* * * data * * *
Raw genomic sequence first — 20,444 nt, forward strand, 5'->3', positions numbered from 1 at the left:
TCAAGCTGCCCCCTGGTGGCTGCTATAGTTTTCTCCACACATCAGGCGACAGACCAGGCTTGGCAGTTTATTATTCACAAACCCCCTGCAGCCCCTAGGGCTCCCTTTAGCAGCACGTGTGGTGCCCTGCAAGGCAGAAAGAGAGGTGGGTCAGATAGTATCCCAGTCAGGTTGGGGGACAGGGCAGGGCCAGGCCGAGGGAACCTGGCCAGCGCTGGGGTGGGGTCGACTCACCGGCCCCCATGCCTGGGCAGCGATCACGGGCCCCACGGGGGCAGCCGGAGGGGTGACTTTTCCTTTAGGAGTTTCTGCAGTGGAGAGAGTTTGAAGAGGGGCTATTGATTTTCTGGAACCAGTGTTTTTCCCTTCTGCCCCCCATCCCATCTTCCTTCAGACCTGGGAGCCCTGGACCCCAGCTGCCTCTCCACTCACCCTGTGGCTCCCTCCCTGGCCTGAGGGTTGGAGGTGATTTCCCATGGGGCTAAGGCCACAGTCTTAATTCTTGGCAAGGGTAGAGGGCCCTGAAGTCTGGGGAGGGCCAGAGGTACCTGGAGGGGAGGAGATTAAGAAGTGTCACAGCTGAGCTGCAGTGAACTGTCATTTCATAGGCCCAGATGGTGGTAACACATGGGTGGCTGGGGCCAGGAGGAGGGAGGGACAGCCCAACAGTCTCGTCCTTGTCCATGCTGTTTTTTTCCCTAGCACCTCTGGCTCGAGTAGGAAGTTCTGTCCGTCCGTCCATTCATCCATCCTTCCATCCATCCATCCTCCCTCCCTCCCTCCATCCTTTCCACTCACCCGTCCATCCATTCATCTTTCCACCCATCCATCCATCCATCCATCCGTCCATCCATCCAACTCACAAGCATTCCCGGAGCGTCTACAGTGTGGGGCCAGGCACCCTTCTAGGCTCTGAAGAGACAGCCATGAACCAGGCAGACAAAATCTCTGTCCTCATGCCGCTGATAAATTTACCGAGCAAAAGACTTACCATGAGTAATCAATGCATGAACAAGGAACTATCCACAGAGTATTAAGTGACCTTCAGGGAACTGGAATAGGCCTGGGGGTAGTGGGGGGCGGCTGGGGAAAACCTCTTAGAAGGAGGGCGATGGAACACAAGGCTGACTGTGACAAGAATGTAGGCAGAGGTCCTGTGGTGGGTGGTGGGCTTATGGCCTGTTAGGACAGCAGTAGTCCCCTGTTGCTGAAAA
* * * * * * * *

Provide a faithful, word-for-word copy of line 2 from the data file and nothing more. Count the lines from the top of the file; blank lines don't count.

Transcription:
TCAAGCTGCCCCCTGGTGGCTGCTATAGTTTTCTCCACACATCAGGCGACAGACCAGGCTTGGCAGTTTATTATTCACAAACCCCCTGCAGCCCCTAGGGCTCCCTTTAGCAGCACGTGTGGTGCCCTGCAAGGCAGAAAGAGAGGTGGGTCAGATAGTATCCCAGTCAGGTTGGGGGACAGGGCAGGGCCAGGCCGAGGGAACCTGGCCAGCGCTGGGGTGGGGTCGACTCACCGGCCCCCATGCCTGGGCAGCGATCACGGGCCCCACGGGGGCAGCCGGAGGGGTGACTTTTCCTTTAGGAGTTTCTGCAGTGGAGAGAGTTTGAAGAGGGGCTATTGATTTTCTGGAACCAGTGTTTTTCCCTTCTGCCCCCCATCCCATCTTCCTTCAGACCTGGGAGCCCTGGACCCCAGCTGCCTCTCCACTCACCCTGTGGCTCCCTCCCTGGCCTGAGGGTTGGAGGTGATTTCCCATGGGGCTAAGGCCACAGTCTTAATTCTTGGCAAGGGTAGAGGGCCCTGAAGTCTGGGGAGGGCCAGAGGTACCTGGAGGGGAGGAGATTAAGAAGTGTCACAGCTGAGCTGCAGTGAACTGTCATTTCATAGGCCCAGATGGTGGTAACACATGGGTGGCTGGGGCCAGGAGGAGGGAGGGACAGCCCAACAGTCTCGTCCTTGTCCATGCTGTTTTTTTCCCTAGCACCTCTGGCTCGAGTAGGAAGTTCTGTCCGTCCGTCCATTCATCCATCCTTCCATCCATCCATCCTCCCTCCCTCCCTCCATCCTTTCCACTCACCCGTCCATCCATTCATCTTTCCACCCATCCATCCATCCATCCATCCGTCCATCCATCCAACTCACAAGCATTCCCGGAGCGTCTACAGTGTGGGGCCAGGCACCCTTCTAGGCTCTGAAGAGACAGCCATGAACCAGGCAGACAAAATCTCTGTCCTCATGCCGCTGATAAATTTACCGAGCAAAAGACTTACCATGAGTAATCAATGCATGAACAAGGAACTATCCACAGAGTATTAAGTGACCTTCAGGGAACTGGAATAGGCCTGGGGGTAGTGGGGGGCGGCTGGGGAAAACCTCTTAGAAGGAGGGCGATGGAACACAAGGCTGACTGTGACAAGAATGTAGGCAGAGGTCCTGTGGTGGGTGGTGGGCTTATGGCCTGTTAGGACAGCAGTAGTCCCCTGTTGCTGAAAA